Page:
41 of 44 people found the following review helpful
Romantic? *New* Romantic? Darling, they wrote the book.,
This review is from: Visage (Audio CD)
...well, they wrote the album, anyway. I can hardly believe no-one else has yet reviewed this breathtaking piece of work. Visage. Oh, Visage. The band was a collective formed by Steve Strange and Rusty Egan, who ran the clubs that started the New Romantic movement. Steve sang and Rusty played with numerous electronic devices, and the band also featured Midge Ure and Billy Currie of Ultravox, and members of the then-recently-split Magazine. This first album was really made as music for the people in the clubs to dance to - Rusty was a DJ and he knew what was wanted. Steve was possibly the only New Romantic ever to dress more flamboyantly than Boy George, and not a bad singer, either. Together with the rest of the band they created this criminally underrated album. Beginning with the sparklingly extravagant "Visage", the album then continues with the completely incomprehensible but thoroughly enjoyable "Blocks On Blocks" and the explosive instrumental "The Dancer", which shows influences from Roxy Music and Bowie. This is followed by "Tar", which was, incredibly, released as a single and has tongue more firmly in cheek than any Eminem track you care to mention. It's a danceable nod to the perils of smoking. It's on the Greatest Hits. 'Nuff said. What would then have been the final track on the A side is undoubtedly Visage's most famous song, "Fade To Grey", a thoughtful if slightly satirical lament on what could probably be described as the utter boringness of a working man's life. Steve Strange of course looked a bit odd singing this, dressed as he was for the video in a white toga and snake makeup, but there you go. If - and I don't know that this is possible, it does seem to be on every compilation I have - if you're a fan of the early 80s and you've never heard Fade To Grey, I suggest you go and track it down. Now. The next track is the somewhat odd "Malpaso Man" - I assure you even if you have the lyrics in front of you it doesn't help - which should feel out of place but somehow doesn't. I can't explain what makes me love this song just as much as the others - perhaps it's Steve and Midge's cold vocal against the sparse instuments, perhaps it's the lyrics. Regardless, it's followed by another of Visage's singles, the excellent "Mind Of A Toy". Very spooky, the synthesisers used to striking effect underneath Steve's searing vocal - "A wooden head and a broken heart, used, abused, and torn apart" - stunning. Another nearly-instrumental next, "Moon Over Moscow", which leaves you wondering how you could possibly not have heard it before. It's simple but powerful, the repetition creating a slightly sinister atmosphere which is soon dispelled by the glorious and incomparable "Visa-Age", a quirky upbeat sort of homage to excess. Visage : the only band pretentious enough to pronounce their own name three different ways. ("Visage," "Visageay" and "Visa-age", if you're interested.) Then : "The Steps", a grand and majestic synthesiser finale, bringing the album to a close in the way only the New Romantics knew how. Since nobody had reviewed it before, I hope I'm not diving in too deep by writing a review this long. But, being I think the youngest Visage fan (16 going on 17), I felt it my duty to...oh, whatever. It's a FANTASTIC album. Go and get it. Listen to it. Listen and dream and dance your life away.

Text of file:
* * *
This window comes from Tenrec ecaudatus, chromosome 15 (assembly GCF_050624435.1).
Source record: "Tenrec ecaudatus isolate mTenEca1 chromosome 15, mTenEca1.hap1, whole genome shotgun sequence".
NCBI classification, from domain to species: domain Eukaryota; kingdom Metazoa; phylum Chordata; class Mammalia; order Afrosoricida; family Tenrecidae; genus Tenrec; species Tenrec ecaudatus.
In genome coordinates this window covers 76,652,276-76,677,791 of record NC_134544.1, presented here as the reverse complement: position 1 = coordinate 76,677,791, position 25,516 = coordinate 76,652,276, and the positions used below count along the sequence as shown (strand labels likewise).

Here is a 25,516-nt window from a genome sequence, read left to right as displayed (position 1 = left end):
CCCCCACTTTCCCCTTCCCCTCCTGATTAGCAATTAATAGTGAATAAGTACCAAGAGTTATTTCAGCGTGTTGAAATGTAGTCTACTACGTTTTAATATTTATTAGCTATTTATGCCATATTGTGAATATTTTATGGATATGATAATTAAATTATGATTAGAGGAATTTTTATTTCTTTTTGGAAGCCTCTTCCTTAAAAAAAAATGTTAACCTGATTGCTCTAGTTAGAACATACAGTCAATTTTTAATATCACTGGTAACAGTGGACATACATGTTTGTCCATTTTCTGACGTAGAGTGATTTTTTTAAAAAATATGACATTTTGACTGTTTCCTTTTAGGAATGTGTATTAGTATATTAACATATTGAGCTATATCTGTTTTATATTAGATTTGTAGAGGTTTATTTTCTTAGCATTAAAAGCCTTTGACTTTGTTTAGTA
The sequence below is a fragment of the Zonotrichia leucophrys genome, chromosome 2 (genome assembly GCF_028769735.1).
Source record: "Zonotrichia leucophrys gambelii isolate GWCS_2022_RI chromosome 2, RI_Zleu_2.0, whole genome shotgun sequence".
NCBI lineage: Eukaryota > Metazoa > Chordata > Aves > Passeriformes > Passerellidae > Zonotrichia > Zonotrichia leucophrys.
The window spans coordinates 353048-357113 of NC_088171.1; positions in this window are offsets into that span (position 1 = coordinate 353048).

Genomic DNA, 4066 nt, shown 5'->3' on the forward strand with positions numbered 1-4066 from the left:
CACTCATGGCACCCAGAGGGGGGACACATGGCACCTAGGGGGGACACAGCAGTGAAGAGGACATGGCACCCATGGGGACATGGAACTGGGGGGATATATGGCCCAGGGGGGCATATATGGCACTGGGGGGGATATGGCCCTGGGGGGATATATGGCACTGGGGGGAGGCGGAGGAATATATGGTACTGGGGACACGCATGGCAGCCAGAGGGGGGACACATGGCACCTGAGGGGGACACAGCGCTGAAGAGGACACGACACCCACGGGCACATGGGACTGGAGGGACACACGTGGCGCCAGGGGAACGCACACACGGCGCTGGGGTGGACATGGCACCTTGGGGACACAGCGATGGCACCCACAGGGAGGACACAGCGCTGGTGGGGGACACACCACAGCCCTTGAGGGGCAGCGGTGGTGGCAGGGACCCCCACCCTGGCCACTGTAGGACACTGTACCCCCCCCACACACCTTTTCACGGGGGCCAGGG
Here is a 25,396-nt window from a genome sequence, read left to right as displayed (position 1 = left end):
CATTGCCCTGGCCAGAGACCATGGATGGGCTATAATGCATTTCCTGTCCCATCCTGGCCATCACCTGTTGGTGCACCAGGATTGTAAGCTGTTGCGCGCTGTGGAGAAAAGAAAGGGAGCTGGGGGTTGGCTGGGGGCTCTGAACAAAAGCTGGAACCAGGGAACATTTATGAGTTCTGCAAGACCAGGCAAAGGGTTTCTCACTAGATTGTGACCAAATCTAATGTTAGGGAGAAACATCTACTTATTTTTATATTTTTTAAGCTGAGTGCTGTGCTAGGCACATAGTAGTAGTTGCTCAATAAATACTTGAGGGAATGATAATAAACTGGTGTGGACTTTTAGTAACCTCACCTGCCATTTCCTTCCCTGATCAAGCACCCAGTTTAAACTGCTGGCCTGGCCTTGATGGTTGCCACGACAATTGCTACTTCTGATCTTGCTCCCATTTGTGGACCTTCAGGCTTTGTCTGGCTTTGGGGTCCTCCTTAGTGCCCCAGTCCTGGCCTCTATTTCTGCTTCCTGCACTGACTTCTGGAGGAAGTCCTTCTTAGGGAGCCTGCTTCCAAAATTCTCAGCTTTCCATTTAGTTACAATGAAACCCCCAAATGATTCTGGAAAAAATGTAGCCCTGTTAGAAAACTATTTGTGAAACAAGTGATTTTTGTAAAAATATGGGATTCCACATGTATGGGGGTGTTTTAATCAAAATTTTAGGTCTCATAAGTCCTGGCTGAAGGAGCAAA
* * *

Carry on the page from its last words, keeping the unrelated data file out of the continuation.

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Showing 1-2 of 2 posts in this discussion
Initial post: 1 Mar 2010 16:45:07 GMT
nice review of a great album.
just wanted to point out that Malpaso Man is all about clint Eastwood or more specifically the character he played (the man with no name) in the spaghetti Westerns. I seem to recall that he had a production company called Malpaso at the time - hence the title.
If you listen to the lyrics of the song with an image of clint Eastwood in your mind it all becomes clear :-)
Posted on 20 Jun 2014 20:13:46 BDT
Mr. S. K. Glasgow says:
Great review. You're spot on. Cheers!
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